Even though Visteon Corp. expects its suppliers to prepay a portion of savings from lower-priced, long-term contracts as part of a process to winnow its supplier ranks, the upfront payment won't determine who wins the business, said Visteon's purchasing chief.
``If you look at how we share the value that we'll generate, it can range from a check upfront to increased reduction rates over the term of the agreement to absorption of tooling investments,'' said Jonathan Maples, Visteon's vice president of quality and materials management. ``Once we figure out the process, then we can play around with how we move cash. We weren't hung up on cash.''
That is more flexibility than Visteon spelled out to plastic injection molders in documents asking for bids on large groupings of parts for five-year contracts. Visteon told those suppliers the proposals must include a minimum 6 percent annual price reduction, with an upfront check for the first year's savings plus a part of future years' savings to equal at least 10 percent of the value of the contract's first year.
North America's second-largest auto supplier wants to reduce the number of its suppliers from 2,500 to 500. To do so, it is grouping parts into large commodity segments and looking to concentrate a large volume of business among just a few suppliers. The large volumes benefit suppliers by enabling them to run factories at high capacity rates, according to Visteon.
For example, the 180 injection molding companies that supply Visteon could be cut to a core group of about 15 via the program.
The Tier 1 supplier has been criticized for its ``pay to play'' strategy, although such conditions have been a part of contracts between automakers and suppliers before. But Maples defended the plan.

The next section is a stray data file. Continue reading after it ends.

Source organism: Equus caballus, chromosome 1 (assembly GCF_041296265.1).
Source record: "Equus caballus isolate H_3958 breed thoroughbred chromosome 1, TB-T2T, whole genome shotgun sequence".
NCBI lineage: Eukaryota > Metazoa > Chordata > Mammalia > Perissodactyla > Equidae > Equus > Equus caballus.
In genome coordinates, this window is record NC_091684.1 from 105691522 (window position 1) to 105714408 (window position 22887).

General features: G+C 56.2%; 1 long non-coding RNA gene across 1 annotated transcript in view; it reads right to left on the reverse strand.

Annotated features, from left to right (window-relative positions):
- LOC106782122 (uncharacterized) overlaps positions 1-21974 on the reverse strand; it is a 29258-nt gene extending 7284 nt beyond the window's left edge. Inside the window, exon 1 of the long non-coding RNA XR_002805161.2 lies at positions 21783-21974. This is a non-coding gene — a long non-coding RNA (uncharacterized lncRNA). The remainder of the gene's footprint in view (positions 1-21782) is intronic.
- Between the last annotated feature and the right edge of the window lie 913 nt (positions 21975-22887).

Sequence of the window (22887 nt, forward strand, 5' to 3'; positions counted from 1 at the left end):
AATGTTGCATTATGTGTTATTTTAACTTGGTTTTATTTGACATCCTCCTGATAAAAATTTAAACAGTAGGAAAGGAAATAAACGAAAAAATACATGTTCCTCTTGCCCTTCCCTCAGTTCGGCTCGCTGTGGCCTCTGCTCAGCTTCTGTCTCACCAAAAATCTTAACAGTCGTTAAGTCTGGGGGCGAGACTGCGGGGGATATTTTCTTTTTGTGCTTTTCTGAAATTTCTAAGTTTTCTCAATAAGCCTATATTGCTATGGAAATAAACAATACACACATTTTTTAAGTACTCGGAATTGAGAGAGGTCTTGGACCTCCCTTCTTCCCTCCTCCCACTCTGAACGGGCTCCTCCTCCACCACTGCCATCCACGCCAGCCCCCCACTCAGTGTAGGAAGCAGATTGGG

``All we're saying is we think there are big savings for all of us,'' Maples said. ``Because we are giving [our suppliers] the opportunity to do this, do we ask for 8 percent per year of this recognized improvement, of which hopefully they're keeping 8 percent themselves?''
Visteon rival Delphi Corp. of Troy, Mich., does not plan to follow suit.
``Our focus is going to change drastically from a price focus to a cost focus because that's where the power of eliminating waste is at,'' said Dave Nelson, Delphi's vice president of global purchasing, when asked if it would impose ``pay to play'' on its suppliers.
Visteon will review the proposals of the injection molding suppliers by the end of this month, pushing back the original timetable of signing new contracts by mid-March, with detailed discussions following through April.
The supplier met with some of its plastic suppliers on March 12, to get their feedback.
``We'll have further discussions with our suppliers and see how long it will take to come up with something beneficial to the entire supply chain,'' Maples said. Those discussions are to determine which suppliers are thinking creatively enough for Visteon to best work with, he says.
``None of these people can make money today, because none of their presses are full,'' Maples said of the injection molders. ``There will be some who have to shut down, but that's the nature of an industry where you have overcapacity.
``What we're doing here is just accelerating that consolidation, and it is very painful for some people,'' he said. ``I don't think it's our fault that they are not a low-cost producer, that they don't have the highest quality.''
Visteon contracts will not be awarded solely on price, Maples said. ``What I always try to look at is the quality, the value, the speed and the people elements of any way that we do business.''
Many suppliers who talked to Plastics News and sister publication Automotive News are concerned that they will not be able to afford to continue doing business with Visteon.
Maples said: ``The strong will prevail and survive. We're going to help them succeed.''